3. Since it is not apparently obvious from any of the test cases shown in either of the answers here, I will point out a fundamental difference between the two methods (which also happens to be the reason why I prefer Module Signing):
    • Using EXECUTE AS changes the current security context. It is essentially saying: I am Login/User A, but for the moment, please use the permissions of Login/User B INSTEAD OF mine.
    • Using Module Signing will add permissions to the current security context. It is essentially saying: I am Login/User A, but for the moment, please use the permissions of Login/User B IN ADDITION TO mine.

** I do have mostly-complete example code (about 75% done) for a Trigger on the Audit table that would disallow updates from anything but code signed by the Certificate, but ran out of time to complete it. The concept is that a lock is taken on the Certificate during the process, and the lock entry includes the Certificate ID. You can verify that the Certificate ID is the desired Certificate and ROLLBACK if it isn't or no Certificate is used in the Transaction. The problem was that VIEW SERVER STATE is needed to use sys.dm_tran_locks. However, that is a fairly easy problem to solve as it can be granted via a Certificate-based Login, which can even be the same Certificate. In that case, the Certificate can be backed-up and restored into master for the purpose of creating the Login from it. Then just grant that Login the VIEW SERVER STATE permission, and finally sign the Trigger on the Audit table with that same Certificate (already in that DB as it was used to sign the Trigger on the base table).

If you're happy using EXECUTE AS (trusting users that can impersonate), an alternative is:

Tables

CREATE TABLE dbo.Test
(
    TestID integer IDENTITY PRIMARY KEY,
    SomeDate datetime NOT NULL
);
GO
CREATE TABLE dbo.TestArchive
(
    TestID integer PRIMARY KEY,
    SomeDate datetime NOT NULL
);

Users

-- Ordinary user with the ability to insert to the Test table
CREATE USER NormalUser WITHOUT LOGIN;
GRANT INSERT ON dbo.Test TO NormalUser;
GRANT SHOWPLAN TO NormalUser; -- Not required, for testing only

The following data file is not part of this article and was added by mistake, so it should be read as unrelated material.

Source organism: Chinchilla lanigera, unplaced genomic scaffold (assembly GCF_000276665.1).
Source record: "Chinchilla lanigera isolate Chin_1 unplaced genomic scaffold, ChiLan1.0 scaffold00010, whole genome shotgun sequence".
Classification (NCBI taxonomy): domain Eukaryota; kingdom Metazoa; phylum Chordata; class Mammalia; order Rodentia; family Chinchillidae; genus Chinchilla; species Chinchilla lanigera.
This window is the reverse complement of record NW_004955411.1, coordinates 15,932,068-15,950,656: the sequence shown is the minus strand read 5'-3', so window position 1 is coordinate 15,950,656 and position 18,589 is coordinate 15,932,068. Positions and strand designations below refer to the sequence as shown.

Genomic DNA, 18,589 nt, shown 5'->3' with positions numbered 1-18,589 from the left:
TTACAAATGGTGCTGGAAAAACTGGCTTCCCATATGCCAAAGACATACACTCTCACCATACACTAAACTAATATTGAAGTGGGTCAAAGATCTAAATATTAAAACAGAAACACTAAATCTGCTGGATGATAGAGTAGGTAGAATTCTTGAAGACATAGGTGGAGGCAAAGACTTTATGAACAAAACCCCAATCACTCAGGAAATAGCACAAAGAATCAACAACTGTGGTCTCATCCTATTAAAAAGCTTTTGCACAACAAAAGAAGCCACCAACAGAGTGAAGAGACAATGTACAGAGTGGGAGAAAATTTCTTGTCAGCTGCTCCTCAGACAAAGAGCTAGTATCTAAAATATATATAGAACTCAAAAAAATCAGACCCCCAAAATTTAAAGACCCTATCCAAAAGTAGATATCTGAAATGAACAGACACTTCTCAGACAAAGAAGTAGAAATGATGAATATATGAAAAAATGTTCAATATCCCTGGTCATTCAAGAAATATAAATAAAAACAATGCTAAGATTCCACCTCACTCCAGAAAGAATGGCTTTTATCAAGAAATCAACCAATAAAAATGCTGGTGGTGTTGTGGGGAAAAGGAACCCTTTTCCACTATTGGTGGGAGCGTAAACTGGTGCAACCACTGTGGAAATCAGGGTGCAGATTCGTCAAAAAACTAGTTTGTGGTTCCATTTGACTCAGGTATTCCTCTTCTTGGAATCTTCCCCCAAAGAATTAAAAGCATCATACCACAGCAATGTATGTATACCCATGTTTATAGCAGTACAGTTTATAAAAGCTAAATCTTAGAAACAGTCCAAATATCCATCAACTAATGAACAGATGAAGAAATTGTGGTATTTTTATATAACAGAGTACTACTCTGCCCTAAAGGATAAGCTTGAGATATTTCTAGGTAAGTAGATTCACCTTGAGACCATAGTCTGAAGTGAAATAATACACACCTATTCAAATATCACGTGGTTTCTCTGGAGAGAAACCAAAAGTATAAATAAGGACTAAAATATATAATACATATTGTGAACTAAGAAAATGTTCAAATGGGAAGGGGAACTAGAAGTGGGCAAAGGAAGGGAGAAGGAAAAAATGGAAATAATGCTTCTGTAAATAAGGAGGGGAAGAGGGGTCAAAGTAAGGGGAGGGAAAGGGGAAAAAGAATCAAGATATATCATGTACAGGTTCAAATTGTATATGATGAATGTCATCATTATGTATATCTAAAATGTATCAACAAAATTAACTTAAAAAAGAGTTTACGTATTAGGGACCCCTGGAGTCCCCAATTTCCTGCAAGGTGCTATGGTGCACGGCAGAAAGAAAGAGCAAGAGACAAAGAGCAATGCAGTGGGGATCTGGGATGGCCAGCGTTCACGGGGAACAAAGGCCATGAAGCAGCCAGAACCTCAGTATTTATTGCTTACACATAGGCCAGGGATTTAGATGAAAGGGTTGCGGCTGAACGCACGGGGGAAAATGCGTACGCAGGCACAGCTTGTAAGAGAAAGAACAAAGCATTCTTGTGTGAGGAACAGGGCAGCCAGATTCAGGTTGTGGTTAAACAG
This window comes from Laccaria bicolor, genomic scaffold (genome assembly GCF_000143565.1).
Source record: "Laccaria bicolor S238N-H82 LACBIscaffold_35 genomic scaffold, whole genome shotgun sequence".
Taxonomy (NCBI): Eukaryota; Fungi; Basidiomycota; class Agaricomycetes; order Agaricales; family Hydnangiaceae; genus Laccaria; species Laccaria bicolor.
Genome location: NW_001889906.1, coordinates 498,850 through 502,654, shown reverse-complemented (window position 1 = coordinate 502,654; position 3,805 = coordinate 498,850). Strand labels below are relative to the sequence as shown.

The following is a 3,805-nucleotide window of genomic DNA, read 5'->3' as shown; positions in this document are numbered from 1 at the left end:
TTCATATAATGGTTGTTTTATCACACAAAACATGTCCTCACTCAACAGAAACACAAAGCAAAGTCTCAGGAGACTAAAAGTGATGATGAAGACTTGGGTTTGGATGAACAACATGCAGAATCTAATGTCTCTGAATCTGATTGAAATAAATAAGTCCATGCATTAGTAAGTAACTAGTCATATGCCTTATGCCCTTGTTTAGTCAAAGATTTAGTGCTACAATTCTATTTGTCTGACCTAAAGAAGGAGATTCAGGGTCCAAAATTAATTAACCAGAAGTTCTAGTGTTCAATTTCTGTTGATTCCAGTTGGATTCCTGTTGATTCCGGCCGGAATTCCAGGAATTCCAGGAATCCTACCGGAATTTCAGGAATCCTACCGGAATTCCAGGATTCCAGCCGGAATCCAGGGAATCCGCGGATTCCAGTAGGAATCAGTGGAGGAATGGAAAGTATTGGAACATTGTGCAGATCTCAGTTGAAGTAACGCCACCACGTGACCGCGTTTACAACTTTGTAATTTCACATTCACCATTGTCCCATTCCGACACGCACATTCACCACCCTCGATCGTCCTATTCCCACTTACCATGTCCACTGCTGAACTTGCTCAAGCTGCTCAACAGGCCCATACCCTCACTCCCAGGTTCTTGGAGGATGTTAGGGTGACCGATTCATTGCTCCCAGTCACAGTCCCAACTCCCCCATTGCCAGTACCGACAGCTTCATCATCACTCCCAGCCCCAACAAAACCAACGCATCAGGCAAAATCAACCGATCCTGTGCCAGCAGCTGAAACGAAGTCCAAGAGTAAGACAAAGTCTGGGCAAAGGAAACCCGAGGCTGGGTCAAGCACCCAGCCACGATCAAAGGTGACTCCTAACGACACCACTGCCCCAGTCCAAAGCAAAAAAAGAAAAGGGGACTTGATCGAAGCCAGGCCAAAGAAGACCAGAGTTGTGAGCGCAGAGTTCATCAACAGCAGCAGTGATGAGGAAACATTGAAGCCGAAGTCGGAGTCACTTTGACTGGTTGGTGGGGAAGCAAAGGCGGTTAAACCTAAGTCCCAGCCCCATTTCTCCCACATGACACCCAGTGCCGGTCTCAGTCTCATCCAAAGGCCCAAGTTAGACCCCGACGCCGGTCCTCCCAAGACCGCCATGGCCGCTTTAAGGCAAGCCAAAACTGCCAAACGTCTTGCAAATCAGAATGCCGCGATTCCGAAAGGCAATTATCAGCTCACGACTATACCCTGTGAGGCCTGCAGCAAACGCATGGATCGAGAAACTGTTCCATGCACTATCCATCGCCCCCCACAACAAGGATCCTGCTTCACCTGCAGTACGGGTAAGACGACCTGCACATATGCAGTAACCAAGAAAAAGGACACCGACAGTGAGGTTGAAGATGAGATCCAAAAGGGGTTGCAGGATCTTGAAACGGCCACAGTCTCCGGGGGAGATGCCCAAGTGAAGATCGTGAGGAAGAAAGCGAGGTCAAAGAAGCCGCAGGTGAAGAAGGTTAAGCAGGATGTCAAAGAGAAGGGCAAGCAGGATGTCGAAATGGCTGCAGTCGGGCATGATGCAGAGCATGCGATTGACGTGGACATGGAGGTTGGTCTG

GO
-- User used by the trigger to move rows to the Archive table
CREATE USER ArchiveUser WITHOUT LOGIN;
GRANT SHOWPLAN TO ArchiveUser; -- Required if normal users have this permission
GO
-- Give ownership of the Archive table to the Archive user
-- to prevent ownership chaining skipping permission checks
ALTER AUTHORIZATION 
ON OBJECT::dbo.TestArchive
TO ArchiveUser;

Trigger

This uses EXECUTE AS to perform the archive as the ArchiveUser

CREATE TRIGGER dbo_Test_AI
ON dbo.Test
WITH EXECUTE AS 'ArchiveUser'
AFTER INSERT
AS
BEGIN
    -- Insert deleted rows
    INSERT dbo.TestArchive
    (
        TestID, 
        SomeDate
    )
    SELECT
        D.TestID, 
        D.SomeDate
    FROM 
    (
        -- Remove rows ready to be archived
        DELETE dbo.Test
        OUTPUT Deleted.TestID, Deleted.SomeDate
        WHERE SomeDate <= DATEADD(DAY, -7, GETUTCDATE())
    ) AS D;
END;

Test

EXECUTE AS USER = 'NormalUser';
GO
-- Able to insert Test rows
INSERT dbo.Test (SomeDate)
VALUES 
    (DATEADD(DAY, -6, GETUTCDATE())),
    (DATEADD(DAY, -5, GETUTCDATE())),
    (DATEADD(DAY, -4, GETUTCDATE())),
    (DATEADD(DAY, -3, GETUTCDATE())),
    (DATEADD(DAY, -2, GETUTCDATE())),
    (DATEADD(DAY, -1, GETUTCDATE()));
GO
-- Able to insert a Test row that gets archived
INSERT dbo.Test (SomeDate)
VALUES 
    (DATEADD(DAY, -7, GETUTCDATE()));
GO
-- Not able to insert to the archive directly
INSERT dbo.TestArchive (TestID, SomeDate)
VALUES (100, GETUTCDATE());
GO
REVERT;

Tidy up

DROP TABLE
    dbo.Test,
    dbo.TestArchive;

DROP USER ArchiveInsert;
DROP USER NormalUser;

Note this arrangement does not prevent very privileged users from writing directly to the archive table, for example, members of the db_datawriter role or database owners. Neither does the certificate-based answer. The right solution for you depends on exactly how your permissions are currently set, how much you trust the various users, and your level of paranoia.

Is this something you are looking for,

I am using CONTEXT_INFO for this case.

--Create a current transaction table
CREATE TABLE activetable (
    id INT
    ,NAME VARCHAR(50)
    )
--Log table
CREATE TABLE archivetable (
    trid INT identity(1, 1) PRIMARY KEY NOT NULL
    ,logdate DATETIME
    ,del_id INT
    ,del_name VARCHAR
    ,ins_id INT
    ,ins_name VARCHAR
    )


--Trigger to catch the changes
CREATE TRIGGER logchanges ON activetable
FOR INSERT
    ,UPDATE
    ,DELETE
AS
BEGIN
    SET context_info 0x617263686976657461626C65

    INSERT INTO archivetable (
        logdate
        ,del_id
        ,del_name
        ,ins_id
        ,ins_name
        )
    SELECT getdate()
        ,d.id
        ,d.NAME
        ,i.id
        ,i.NAME
    FROM deleted d
    FULL OUTER JOIN inserted i ON d.id = i.id
END

--Trigger to block the DML to archive table but only able to insert if context_info is used
CREATE TRIGGER stopaction ON archivetable
AFTER INSERT
    ,UPDATE
    ,DELETE
AS
BEGIN
    SET NOCOUNT ON;

    DECLARE @contextinfo VARBINARY(128)

    SET @contextinfo = CONTEXT_INFO()

    IF @contextinfo = 0x617263686976657461626C65
    BEGIN
        PRINT 'hi'
    END
    ELSE
    BEGIN
        PRINT 'Transaction rollbacked , Cant INSERT/UPDATE/DELETE'
        ROLLBACK TRANSACTION
    END
END

--Testing

    INSERT INTO activetable
    SELECT 1,'sam'
--Success

    INSERT INTO archivetable
    SELECT getdate(),1,'sam',2,'nick'

--fails with The transaction ended in the trigger

Until unless we use the context_info in your session.